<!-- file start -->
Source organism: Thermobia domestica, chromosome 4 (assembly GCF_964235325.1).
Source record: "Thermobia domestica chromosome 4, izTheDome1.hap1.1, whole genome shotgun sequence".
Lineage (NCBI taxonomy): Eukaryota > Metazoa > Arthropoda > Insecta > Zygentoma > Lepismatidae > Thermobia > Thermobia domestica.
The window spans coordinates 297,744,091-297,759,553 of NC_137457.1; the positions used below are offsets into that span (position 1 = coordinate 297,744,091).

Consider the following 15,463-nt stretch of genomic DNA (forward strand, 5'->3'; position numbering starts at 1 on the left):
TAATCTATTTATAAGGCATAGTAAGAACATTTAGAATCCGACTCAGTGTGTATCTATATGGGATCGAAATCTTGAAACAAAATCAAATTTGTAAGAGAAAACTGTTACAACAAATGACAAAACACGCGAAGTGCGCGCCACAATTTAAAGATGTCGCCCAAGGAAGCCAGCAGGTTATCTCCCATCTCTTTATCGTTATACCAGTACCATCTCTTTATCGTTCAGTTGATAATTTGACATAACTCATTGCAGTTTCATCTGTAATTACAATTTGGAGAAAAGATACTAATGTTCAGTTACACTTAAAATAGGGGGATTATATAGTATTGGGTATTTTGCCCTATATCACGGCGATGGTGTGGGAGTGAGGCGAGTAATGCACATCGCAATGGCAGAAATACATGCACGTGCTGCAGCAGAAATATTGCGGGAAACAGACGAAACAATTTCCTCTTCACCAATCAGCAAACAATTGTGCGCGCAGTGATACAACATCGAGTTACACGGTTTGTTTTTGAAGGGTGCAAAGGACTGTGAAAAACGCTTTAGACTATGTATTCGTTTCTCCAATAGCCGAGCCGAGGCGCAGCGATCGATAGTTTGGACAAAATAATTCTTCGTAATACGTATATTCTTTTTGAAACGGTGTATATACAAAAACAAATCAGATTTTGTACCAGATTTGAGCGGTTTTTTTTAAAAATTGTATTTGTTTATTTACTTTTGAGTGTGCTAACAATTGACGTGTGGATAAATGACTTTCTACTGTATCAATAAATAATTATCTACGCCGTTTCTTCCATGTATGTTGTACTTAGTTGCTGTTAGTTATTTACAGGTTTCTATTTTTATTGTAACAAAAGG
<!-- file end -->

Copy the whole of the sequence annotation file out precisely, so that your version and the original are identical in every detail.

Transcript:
Source organism: Thermobia domestica, chromosome 4 (assembly GCF_964235325.1).
Source record: "Thermobia domestica chromosome 4, izTheDome1.hap1.1, whole genome shotgun sequence".
Lineage (NCBI taxonomy): Eukaryota > Metazoa > Arthropoda > Insecta > Zygentoma > Lepismatidae > Thermobia > Thermobia domestica.
The window spans coordinates 297,744,091-297,759,553 of NC_137457.1; the positions used below are offsets into that span (position 1 = coordinate 297,744,091).

Consider the following 15,463-nt stretch of genomic DNA (forward strand, 5'->3'; position numbering starts at 1 on the left):
TAATCTATTTATAAGGCATAGTAAGAACATTTAGAATCCGACTCAGTGTGTATCTATATGGGATCGAAATCTTGAAACAAAATCAAATTTGTAAGAGAAAACTGTTACAACAAATGACAAAACACGCGAAGTGCGCGCCACAATTTAAAGATGTCGCCCAAGGAAGCCAGCAGGTTATCTCCCATCTCTTTATCGTTATACCAGTACCATCTCTTTATCGTTCAGTTGATAATTTGACATAACTCATTGCAGTTTCATCTGTAATTACAATTTGGAGAAAAGATACTAATGTTCAGTTACACTTAAAATAGGGGGATTATATAGTATTGGGTATTTTGCCCTATATCACGGCGATGGTGTGGGAGTGAGGCGAGTAATGCACATCGCAATGGCAGAAATACATGCACGTGCTGCAGCAGAAATATTGCGGGAAACAGACGAAACAATTTCCTCTTCACCAATCAGCAAACAATTGTGCGCGCAGTGATACAACATCGAGTTACACGGTTTGTTTTTGAAGGGTGCAAAGGACTGTGAAAAACGCTTTAGACTATGTATTCGTTTCTCCAATAGCCGAGCCGAGGCGCAGCGATCGATAGTTTGGACAAAATAATTCTTCGTAATACGTATATTCTTTTTGAAACGGTGTATATACAAAAACAAATCAGATTTTGTACCAGATTTGAGCGGTTTTTTTTAAAAATTGTATTTGTTTATTTACTTTTGAGTGTGCTAACAATTGACGTGTGGATAAATGACTTTCTACTGTATCAATAAATAATTATCTACGCCGTTTCTTCCATGTATGTTGTACTTAGTTGCTGTTAGTTATTTACAGGTTTCTATTTTTATTGTAACAAAAGG